Sorry, I have corrected, should be 2Cor11v4, whoops!

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in 11 Corin 11:4 they are talking of a different gospel that differs from that of The Christ. It is happening today as well how can one choose today which gospel to follow. one says homosexuals can continue as they wish one says it is an abomination; one can not follow both. How can one choose if one gospel says that you can pray directly to God in Jesus name for forgiveness the other says you must go the the head of church for forgiveness

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I am living now and not 2000 years ago so I will call Him Jesus. 

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12 hours ago, Yeshua153 said:

                                For over a year I have referred to saying Yeshua, rather than Jesus for a few reasons; firstly in 2Cor 11v4, it states there being another Jesus, gospel & spirit. Secondly, there are so many hispanic, S.American  & Spanish people called Jesus. Thirdly, unfortunately Jesus Christ has been a swear word for many. Fourthly, no one would have called Him Jesus 2000yrs ago, there being no J's in hebrew or greek, they would say Yeshua from the hebrew/aramaic, or Iesous, from the greek. 

                               So for me, Yeshua makes Him stand out from the rest, & the other Jesus. I know I don't apply the no j's theme for other names & places, but feel  it's important to address Him in this way, as being our unique Lord.

You make some good points and I would possibly use it but then I'd have to learn to spell it. I usually use the term Christ, which isn't referring to Him as a name but as what He is. 

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16 hours ago, Yeshua153 said:

                                For over a year I have referred to saying Yeshua, rather than Jesus for a few reasons; firstly in 2Cor 11v4, it states there being another Jesus, gospel & spirit. Secondly, there are so many hispanic, S.American  & Spanish people called Jesus. Thirdly, unfortunately Jesus Christ has been a swear word for many. Fourthly, no one would have called Him Jesus 2000yrs ago, there being no J's in hebrew or greek, they would say Yeshua from the hebrew/aramaic, or Iesous, from the greek.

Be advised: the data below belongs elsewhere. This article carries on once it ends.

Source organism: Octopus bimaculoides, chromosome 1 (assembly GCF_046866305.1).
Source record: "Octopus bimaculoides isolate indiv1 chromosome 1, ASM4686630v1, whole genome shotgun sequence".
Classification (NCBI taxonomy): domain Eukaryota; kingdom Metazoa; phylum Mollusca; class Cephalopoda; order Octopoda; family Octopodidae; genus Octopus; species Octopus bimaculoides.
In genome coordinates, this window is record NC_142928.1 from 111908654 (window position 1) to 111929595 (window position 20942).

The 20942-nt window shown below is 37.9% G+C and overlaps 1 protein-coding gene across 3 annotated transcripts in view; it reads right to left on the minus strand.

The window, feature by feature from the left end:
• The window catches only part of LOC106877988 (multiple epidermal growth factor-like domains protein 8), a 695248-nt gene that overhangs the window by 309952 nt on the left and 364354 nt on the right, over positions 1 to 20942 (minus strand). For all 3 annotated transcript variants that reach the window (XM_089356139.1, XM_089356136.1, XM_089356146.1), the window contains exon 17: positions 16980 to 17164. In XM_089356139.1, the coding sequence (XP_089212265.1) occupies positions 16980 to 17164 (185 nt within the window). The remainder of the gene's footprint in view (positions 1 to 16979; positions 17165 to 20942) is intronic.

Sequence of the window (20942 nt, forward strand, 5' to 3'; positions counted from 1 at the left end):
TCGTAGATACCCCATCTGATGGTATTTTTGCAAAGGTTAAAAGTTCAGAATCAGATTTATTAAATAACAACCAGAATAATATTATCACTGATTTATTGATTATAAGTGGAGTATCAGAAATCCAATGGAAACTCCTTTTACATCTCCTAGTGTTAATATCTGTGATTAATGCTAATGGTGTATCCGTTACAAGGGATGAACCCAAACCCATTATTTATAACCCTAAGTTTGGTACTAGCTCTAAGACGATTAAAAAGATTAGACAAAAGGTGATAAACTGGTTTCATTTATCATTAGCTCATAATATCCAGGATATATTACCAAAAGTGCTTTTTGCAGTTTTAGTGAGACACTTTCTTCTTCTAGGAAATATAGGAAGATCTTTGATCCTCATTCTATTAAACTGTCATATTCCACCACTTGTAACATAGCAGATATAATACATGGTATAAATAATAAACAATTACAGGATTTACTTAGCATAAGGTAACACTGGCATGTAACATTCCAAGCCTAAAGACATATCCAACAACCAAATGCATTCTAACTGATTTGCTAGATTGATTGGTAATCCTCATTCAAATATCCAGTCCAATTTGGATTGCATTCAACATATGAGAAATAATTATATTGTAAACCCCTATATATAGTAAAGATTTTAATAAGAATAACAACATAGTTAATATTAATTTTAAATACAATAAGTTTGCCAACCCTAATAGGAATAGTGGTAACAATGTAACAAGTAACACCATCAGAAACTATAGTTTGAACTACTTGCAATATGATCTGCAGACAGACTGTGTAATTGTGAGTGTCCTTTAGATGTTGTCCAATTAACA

So for me, Yeshua makes Him stand out from the rest, & the other Jesus. I know I don't apply the no j's theme for other names & places, but feel  it's important to address Him in this way, as being our unique Lord.

There is just one Jesus. Maybe in other languages the name is different. That doesn't bother me.

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AS usual for Christians, many different opinions ! they can never agree on anything ! 

In my 40 years study i have yet to meet a Christian who uses the name JESUS have any LEANINGS toward Sabbath or 'Lord of the Sabbath'....all are staunch followers of the roman sun day presented to us by the ROMAN church. People do not seem to realise that theirs is an IMPERSONATED jesus and not the REAL one from NAZARETH .

Changing GOD's HOLY DAY/time from sabbath to sunday is their undoing and downfall unless they repent and are converted. Depriving Yashua of His rightful identity can not lead to the Kingdom of God. We are WARNED of being DECEIVED !!! Mat 24v4,5.